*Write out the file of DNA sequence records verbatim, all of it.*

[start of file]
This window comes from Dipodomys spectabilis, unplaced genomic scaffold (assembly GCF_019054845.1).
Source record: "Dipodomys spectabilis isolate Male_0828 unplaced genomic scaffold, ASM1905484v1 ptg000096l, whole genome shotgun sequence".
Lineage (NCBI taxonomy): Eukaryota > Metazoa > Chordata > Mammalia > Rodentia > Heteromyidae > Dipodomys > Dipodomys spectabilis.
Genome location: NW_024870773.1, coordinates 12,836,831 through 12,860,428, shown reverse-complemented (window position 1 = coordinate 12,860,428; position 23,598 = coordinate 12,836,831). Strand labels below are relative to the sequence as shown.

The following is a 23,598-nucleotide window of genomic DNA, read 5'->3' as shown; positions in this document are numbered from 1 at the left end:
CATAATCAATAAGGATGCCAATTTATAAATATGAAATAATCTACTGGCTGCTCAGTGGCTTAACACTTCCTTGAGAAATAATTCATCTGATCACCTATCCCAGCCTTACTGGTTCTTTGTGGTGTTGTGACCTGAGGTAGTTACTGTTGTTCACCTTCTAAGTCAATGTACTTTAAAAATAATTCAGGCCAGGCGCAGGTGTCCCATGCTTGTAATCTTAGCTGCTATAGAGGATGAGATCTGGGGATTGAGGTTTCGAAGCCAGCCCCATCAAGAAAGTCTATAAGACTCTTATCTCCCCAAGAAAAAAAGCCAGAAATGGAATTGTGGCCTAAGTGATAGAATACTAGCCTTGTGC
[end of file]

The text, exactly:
This window comes from Dipodomys spectabilis, unplaced genomic scaffold (assembly GCF_019054845.1).
Source record: "Dipodomys spectabilis isolate Male_0828 unplaced genomic scaffold, ASM1905484v1 ptg000096l, whole genome shotgun sequence".
Lineage (NCBI taxonomy): Eukaryota > Metazoa > Chordata > Mammalia > Rodentia > Heteromyidae > Dipodomys > Dipodomys spectabilis.
Genome location: NW_024870773.1, coordinates 12,836,831 through 12,860,428, shown reverse-complemented (window position 1 = coordinate 12,860,428; position 23,598 = coordinate 12,836,831). Strand labels below are relative to the sequence as shown.

The following is a 23,598-nucleotide window of genomic DNA, read 5'->3' as shown; positions in this document are numbered from 1 at the left end:
CATAATCAATAAGGATGCCAATTTATAAATATGAAATAATCTACTGGCTGCTCAGTGGCTTAACACTTCCTTGAGAAATAATTCATCTGATCACCTATCCCAGCCTTACTGGTTCTTTGTGGTGTTGTGACCTGAGGTAGTTACTGTTGTTCACCTTCTAAGTCAATGTACTTTAAAAATAATTCAGGCCAGGCGCAGGTGTCCCATGCTTGTAATCTTAGCTGCTATAGAGGATGAGATCTGGGGATTGAGGTTTCGAAGCCAGCCCCATCAAGAAAGTCTATAAGACTCTTATCTCCCCAAGAAAAAAAGCCAGAAATGGAATTGTGGCCTAAGTGATAGAATACTAGCCTTGTGC